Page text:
Once married to the daughter of a Sultan, he could not get a second wife, nor could he divorce her. However by law she could divorce him and marry someone else, should she chose to do so.
I find this interesting as the Ottoman Empire was Islamic. Yet, none of the rules of Islam were applied towards royal ladies.
Another interesting story was about one husband who was the son of a Sadrazam, which is a title similar to being a Prime Minister. During a heated argument, things got out of control and he slapped his wife, as soon as she opened the door, guards jumped on him, to beat the hell out of him, for he could not touch “The Lady” even if she was his wife. The fact that he was the son of the highest ranking officer, after the Sultan did not help him the least bit.
Ottoman tradition and upbringing is still present in the royal family, and stories of old customs shed more light on Ottoman culture. Princess Hanzade was explaining how important modesty was, and how any other way was unacceptable for a member of the imperial family. This explains the “scandal free” life they all have leaded. Even if they were not at all strong financially, they are who they are and that cannot be taken away from them.
Scandals of European Royalty have kept the tabloids busy over the years. Yet Ottomans always kept a dignified, quiet life style. Clearly it was part of the culture, to always remain noble, including during times of lacking financial means.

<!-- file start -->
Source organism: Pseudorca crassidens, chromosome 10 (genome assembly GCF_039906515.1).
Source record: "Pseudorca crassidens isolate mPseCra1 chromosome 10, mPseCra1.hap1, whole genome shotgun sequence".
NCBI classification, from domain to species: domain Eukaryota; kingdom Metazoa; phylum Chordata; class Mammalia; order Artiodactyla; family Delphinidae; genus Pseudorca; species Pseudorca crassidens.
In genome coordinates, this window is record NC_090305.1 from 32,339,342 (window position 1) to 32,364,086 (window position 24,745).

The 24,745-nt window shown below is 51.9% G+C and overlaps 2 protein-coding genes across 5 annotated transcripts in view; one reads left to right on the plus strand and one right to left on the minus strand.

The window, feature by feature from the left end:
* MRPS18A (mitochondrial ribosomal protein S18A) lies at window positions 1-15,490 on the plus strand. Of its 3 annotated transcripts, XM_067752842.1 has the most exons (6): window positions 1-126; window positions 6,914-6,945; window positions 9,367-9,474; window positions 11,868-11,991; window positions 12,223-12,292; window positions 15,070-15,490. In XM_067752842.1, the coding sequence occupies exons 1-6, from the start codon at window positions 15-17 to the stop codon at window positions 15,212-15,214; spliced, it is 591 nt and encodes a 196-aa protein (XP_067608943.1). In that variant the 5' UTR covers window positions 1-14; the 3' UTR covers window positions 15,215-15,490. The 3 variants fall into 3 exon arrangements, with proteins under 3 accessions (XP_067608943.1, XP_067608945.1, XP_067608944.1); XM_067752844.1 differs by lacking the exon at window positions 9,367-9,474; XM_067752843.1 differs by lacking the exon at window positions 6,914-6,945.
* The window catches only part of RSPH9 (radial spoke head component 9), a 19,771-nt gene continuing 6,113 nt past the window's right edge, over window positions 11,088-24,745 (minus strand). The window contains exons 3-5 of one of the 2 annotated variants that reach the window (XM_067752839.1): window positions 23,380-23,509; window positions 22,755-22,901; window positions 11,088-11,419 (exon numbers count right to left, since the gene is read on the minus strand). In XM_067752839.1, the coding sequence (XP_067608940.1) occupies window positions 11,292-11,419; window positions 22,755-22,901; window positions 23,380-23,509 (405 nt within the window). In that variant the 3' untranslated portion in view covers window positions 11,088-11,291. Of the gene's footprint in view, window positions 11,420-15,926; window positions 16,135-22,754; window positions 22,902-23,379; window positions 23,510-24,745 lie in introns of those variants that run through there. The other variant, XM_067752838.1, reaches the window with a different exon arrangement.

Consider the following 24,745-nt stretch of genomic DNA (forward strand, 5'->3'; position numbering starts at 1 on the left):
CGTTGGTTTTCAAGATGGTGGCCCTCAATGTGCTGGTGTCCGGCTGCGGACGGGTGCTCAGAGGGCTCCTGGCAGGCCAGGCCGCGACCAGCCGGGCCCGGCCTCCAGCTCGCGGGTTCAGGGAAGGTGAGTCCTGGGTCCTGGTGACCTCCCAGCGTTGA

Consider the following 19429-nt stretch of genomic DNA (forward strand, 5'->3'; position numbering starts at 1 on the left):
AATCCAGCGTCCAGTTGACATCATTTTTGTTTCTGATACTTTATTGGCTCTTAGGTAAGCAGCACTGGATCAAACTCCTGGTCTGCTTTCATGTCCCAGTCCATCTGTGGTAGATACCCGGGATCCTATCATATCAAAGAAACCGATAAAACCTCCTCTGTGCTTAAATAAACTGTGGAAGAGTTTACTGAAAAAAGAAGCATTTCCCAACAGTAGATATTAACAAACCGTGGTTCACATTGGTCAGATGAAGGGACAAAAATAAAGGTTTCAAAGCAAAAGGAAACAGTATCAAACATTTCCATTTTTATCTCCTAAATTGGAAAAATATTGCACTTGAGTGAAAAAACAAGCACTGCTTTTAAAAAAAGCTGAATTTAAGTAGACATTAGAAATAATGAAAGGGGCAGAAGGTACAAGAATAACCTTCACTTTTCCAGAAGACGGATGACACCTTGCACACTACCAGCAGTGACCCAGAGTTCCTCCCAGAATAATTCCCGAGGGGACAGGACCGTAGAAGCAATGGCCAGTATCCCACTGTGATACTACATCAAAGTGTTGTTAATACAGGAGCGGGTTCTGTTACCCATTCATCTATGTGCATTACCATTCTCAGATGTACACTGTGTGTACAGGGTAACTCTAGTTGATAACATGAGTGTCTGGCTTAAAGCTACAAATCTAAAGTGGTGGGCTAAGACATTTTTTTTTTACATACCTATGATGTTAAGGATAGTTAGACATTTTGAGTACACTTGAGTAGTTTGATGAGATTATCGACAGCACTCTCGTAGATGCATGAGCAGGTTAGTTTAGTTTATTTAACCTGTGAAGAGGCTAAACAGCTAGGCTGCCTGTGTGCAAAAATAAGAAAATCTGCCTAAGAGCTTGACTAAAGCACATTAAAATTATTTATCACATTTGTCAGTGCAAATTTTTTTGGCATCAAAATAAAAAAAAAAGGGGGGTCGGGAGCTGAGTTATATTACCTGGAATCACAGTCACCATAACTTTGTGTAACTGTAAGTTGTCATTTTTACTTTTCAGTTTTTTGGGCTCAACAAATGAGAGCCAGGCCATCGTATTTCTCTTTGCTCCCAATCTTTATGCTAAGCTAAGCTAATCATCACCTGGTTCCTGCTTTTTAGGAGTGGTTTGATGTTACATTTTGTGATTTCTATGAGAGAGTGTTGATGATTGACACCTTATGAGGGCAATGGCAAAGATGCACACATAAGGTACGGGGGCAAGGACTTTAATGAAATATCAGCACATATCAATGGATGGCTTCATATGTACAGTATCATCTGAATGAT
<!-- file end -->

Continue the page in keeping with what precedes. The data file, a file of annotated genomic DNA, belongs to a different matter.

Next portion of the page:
Rumor has it that Sultan Vahdettin had been offered palaces to stay and a steady income by King Emanuel in Italy. He refused the courteous offer and endured poverty for he was an Islamic Leader. Accepting, hand-outs from any Non Muslim was unacceptable, living in hardship was better. Pride precedes comfort according to the Turkish culture and these are some examples to that aspect.
*In 2001 The Habsburg family (Austrian Royalty) gathered with the Ottoman’s in a summer resort in Turkey. These families had been at war with each other for centuries, yet after they both lost their throne, the old enemy made a good friend.
I have been judged for calling members of the Ottoman family prince or princess, as they do not rule anymore. I see no harm in respecting those who are direct lineage of the majestic family. They represent glorious history.
During the History Show, Princess Hanzade demonstrated the latest “Imperial Signet” It belonged to her great grandfather Sultan Vahdettin and as he was the last Sultan, she has the last signet. It is pure gold. She also showed a royal necklace that weighed maybe a kilogram of gold. It was beautiful. The Sultan passed it on, and never considered selling these items despite, the financial hardship that he went through.
I find it hard to believe that he could be a traitor, when he valued all that he represented more than his comfort till the day he died. It is sad that books have portrayed him with no justice. Fortunately, his name has been cleared, and stories of his gracious life shall live on.
Follow me on twitter@Banugokyar